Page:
Jean Côté hails from Canada’s French-speaking province of Québec but teaches at Queen’s University in Kingston, Ontario. Jean was a hockey goaltender for many years, but his work now focuses on the relationships between youth athletes, their parents, and their coaches. He came up with the Developmental Model of Sport Participation in 2007, where he demonstrated long-term health benefits of sampling several sports throughout one’s childhood instead of immediately specializing in any one discipline. He admits that this model isn’t very applicable to sports where children must excel early, like figure skating or gymnastics. However, in the grand scheme of things, he has found the DMSP to be very effective in predicting a healthy lifestyle in later years. He is currently working on applying skills learned through sport to life via schooling.
Jean presented several lectures to us in April. Below is a grouping of thoughts that wandered through my mind as he took us through his world.
Relative age & birthplace effects
First, we were reminded of the relative age effect, through which children born at opportune times during the year have a greater chance at athletic success. This is prevalent in sports where athletes are divided early on based on their birth year rather than on their skill, creating a bias during team cut-off times towards those who are further along in physical development over their peers. There is a big difference between you and your 5- and 4-year-old friends when you are four and a half, a contrast that all but disappears when your group enters its young adult years. This effect was popularized in Malcolm Gladwell’s book, Outliers, where he noted that 40% of the most elite NHL hockey players were born between January and March.
Through his research, Jean discovered a similar phenomenon: the birthplace effect. He found that athletes from cities with populations of under 500,000 were also over-represented in professional sports, especially those from cities of 200,000-250,000. Athletes from towns of under 1,000, however, were almost absent. This was true for team sports like baseball, basketball, and hockey, as well as for solo sports like golf. Our class hypothesized many reasons for this effect, primary among them that medium-sized cities provide ample resources for personal development — local support and solid infrastructure via facilities and clubs, unlike tiny hamlets — while simultaneously not drowning young athletes in a well of competition for a few prized elite team spots, as big cities are wont to do.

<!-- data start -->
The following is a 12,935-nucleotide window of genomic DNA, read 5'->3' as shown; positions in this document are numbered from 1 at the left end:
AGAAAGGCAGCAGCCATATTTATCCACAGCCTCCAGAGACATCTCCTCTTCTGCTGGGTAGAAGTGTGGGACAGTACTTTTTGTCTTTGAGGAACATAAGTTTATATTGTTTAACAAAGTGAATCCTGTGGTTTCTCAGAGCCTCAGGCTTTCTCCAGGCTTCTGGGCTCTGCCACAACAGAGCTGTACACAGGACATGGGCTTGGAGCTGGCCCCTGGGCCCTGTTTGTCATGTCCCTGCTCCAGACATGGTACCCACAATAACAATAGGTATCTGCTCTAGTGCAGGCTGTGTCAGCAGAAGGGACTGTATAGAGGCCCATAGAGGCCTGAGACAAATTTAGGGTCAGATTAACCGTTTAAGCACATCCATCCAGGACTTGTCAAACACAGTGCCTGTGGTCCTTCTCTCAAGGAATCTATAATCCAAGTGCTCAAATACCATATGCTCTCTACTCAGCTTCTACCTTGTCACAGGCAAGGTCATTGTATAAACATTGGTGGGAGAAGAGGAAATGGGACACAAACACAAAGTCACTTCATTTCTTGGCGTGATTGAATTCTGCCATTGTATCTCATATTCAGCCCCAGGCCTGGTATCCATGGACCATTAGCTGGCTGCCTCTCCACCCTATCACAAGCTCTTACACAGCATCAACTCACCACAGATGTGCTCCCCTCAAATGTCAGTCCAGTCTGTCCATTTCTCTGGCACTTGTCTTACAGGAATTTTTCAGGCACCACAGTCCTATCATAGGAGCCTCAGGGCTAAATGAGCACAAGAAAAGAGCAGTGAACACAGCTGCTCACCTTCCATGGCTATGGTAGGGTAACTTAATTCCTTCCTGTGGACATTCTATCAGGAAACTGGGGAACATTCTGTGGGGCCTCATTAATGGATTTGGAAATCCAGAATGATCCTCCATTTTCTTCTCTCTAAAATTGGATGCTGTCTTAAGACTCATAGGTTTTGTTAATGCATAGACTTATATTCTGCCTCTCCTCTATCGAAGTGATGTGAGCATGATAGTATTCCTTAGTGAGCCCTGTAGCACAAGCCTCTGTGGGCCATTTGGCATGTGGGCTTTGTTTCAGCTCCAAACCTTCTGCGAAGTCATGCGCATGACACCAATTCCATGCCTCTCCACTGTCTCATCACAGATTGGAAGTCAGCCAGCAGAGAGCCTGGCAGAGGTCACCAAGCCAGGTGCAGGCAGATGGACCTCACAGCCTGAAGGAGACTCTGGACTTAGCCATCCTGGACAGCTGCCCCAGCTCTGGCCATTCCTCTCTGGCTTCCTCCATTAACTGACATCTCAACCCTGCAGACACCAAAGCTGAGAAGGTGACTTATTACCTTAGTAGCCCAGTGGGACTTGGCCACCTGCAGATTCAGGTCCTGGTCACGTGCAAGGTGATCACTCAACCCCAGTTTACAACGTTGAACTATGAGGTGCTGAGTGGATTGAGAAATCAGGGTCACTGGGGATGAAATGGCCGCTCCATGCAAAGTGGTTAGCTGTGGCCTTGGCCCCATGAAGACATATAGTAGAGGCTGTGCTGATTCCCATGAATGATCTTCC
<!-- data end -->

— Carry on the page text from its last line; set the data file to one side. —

The Lockeport phenomenon
Contrary to the above evidence, Jean went on to present Lockeport, Nova Scotia as a great example of a top athlete-producing town. At just 650 residents, Lockeport has some unique characteristics that make it a hotbed of athletic activity. Owing to its small size, the community is very tight-knit and has a high level of trust within. Regarding the latter, the coach would just hand his gym keys over to any children who wanted to use the school gym outside school hours. Regarding the former, the town had lots of mixed-age practice, including teenagers playing with adults if they excelled at a sport. The town also boasted a strong sporting tradition, with children getting involved in sport at an early age and with the links between sport, families, community, and school being very tightly forged. For example, some family members would even have their own permanent seats in the school’s gyms.
Lockeport stood out from other towns in two other important ways. First, its coaching system was unique. Coaches would often stick with a team over 5-6 years, and when community members were asked to describe them they never thought of them as a “good coach”, but rather used the words “good person”. Guest coaches were often invited into the community to help run trainings, and intra-town games were often organized. Secondly, the community support went far beyond average. Whenever a home team won a championship there would be a parade — even the firetrucks were brought out. This did not matter if the title won was great or small: champions were always honoured in the city. This prime example of the big-fish–little-pond effect shows how self-efficacy can be fostered by community to produce athletes who truly believe they can do it, however daunting “it” may be.